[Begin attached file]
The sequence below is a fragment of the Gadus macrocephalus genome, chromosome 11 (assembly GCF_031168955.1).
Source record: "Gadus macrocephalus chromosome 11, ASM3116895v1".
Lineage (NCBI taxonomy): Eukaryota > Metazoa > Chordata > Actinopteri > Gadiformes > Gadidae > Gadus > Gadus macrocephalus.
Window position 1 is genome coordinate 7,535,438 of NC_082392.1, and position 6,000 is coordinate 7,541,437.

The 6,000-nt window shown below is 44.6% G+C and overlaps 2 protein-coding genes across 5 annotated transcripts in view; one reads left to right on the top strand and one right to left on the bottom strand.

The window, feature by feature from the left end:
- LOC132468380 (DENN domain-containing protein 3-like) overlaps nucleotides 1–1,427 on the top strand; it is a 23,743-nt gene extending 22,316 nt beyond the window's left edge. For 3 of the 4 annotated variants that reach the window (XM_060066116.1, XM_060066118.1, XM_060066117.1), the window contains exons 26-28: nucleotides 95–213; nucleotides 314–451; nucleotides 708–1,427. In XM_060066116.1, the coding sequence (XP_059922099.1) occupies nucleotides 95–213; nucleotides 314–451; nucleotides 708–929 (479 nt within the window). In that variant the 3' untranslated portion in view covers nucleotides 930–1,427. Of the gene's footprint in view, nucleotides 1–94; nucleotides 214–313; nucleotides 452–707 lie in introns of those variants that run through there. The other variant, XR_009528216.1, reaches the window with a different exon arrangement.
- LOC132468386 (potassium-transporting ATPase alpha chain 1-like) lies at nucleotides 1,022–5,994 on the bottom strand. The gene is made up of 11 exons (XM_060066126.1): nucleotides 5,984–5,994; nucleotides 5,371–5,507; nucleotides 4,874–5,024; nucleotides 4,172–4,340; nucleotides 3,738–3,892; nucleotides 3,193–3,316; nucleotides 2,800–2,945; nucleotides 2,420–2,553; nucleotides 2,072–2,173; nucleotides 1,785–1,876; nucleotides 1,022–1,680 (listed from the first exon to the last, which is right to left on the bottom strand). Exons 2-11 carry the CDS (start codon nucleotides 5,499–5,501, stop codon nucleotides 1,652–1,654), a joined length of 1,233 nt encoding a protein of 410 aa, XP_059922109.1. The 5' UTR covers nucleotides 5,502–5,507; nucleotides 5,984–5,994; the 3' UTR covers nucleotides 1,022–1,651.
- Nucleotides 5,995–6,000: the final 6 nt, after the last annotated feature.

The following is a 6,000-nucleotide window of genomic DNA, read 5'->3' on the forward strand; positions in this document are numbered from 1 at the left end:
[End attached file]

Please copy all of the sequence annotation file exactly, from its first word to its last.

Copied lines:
The sequence below is a fragment of the Gadus macrocephalus genome, chromosome 11 (assembly GCF_031168955.1).
Source record: "Gadus macrocephalus chromosome 11, ASM3116895v1".
Lineage (NCBI taxonomy): Eukaryota > Metazoa > Chordata > Actinopteri > Gadiformes > Gadidae > Gadus > Gadus macrocephalus.
Window position 1 is genome coordinate 7,535,438 of NC_082392.1, and position 6,000 is coordinate 7,541,437.

The 6,000-nt window shown below is 44.6% G+C and overlaps 2 protein-coding genes across 5 annotated transcripts in view; one reads left to right on the top strand and one right to left on the bottom strand.

The window, feature by feature from the left end:
- LOC132468380 (DENN domain-containing protein 3-like) overlaps nucleotides 1–1,427 on the top strand; it is a 23,743-nt gene extending 22,316 nt beyond the window's left edge. For 3 of the 4 annotated variants that reach the window (XM_060066116.1, XM_060066118.1, XM_060066117.1), the window contains exons 26-28: nucleotides 95–213; nucleotides 314–451; nucleotides 708–1,427. In XM_060066116.1, the coding sequence (XP_059922099.1) occupies nucleotides 95–213; nucleotides 314–451; nucleotides 708–929 (479 nt within the window). In that variant the 3' untranslated portion in view covers nucleotides 930–1,427. Of the gene's footprint in view, nucleotides 1–94; nucleotides 214–313; nucleotides 452–707 lie in introns of those variants that run through there. The other variant, XR_009528216.1, reaches the window with a different exon arrangement.
- LOC132468386 (potassium-transporting ATPase alpha chain 1-like) lies at nucleotides 1,022–5,994 on the bottom strand. The gene is made up of 11 exons (XM_060066126.1): nucleotides 5,984–5,994; nucleotides 5,371–5,507; nucleotides 4,874–5,024; nucleotides 4,172–4,340; nucleotides 3,738–3,892; nucleotides 3,193–3,316; nucleotides 2,800–2,945; nucleotides 2,420–2,553; nucleotides 2,072–2,173; nucleotides 1,785–1,876; nucleotides 1,022–1,680 (listed from the first exon to the last, which is right to left on the bottom strand). Exons 2-11 carry the CDS (start codon nucleotides 5,499–5,501, stop codon nucleotides 1,652–1,654), a joined length of 1,233 nt encoding a protein of 410 aa, XP_059922109.1. The 5' UTR covers nucleotides 5,502–5,507; nucleotides 5,984–5,994; the 3' UTR covers nucleotides 1,022–1,651.
- Nucleotides 5,995–6,000: the final 6 nt, after the last annotated feature.

The following is a 6,000-nucleotide window of genomic DNA, read 5'->3' on the forward strand; positions in this document are numbered from 1 at the left end: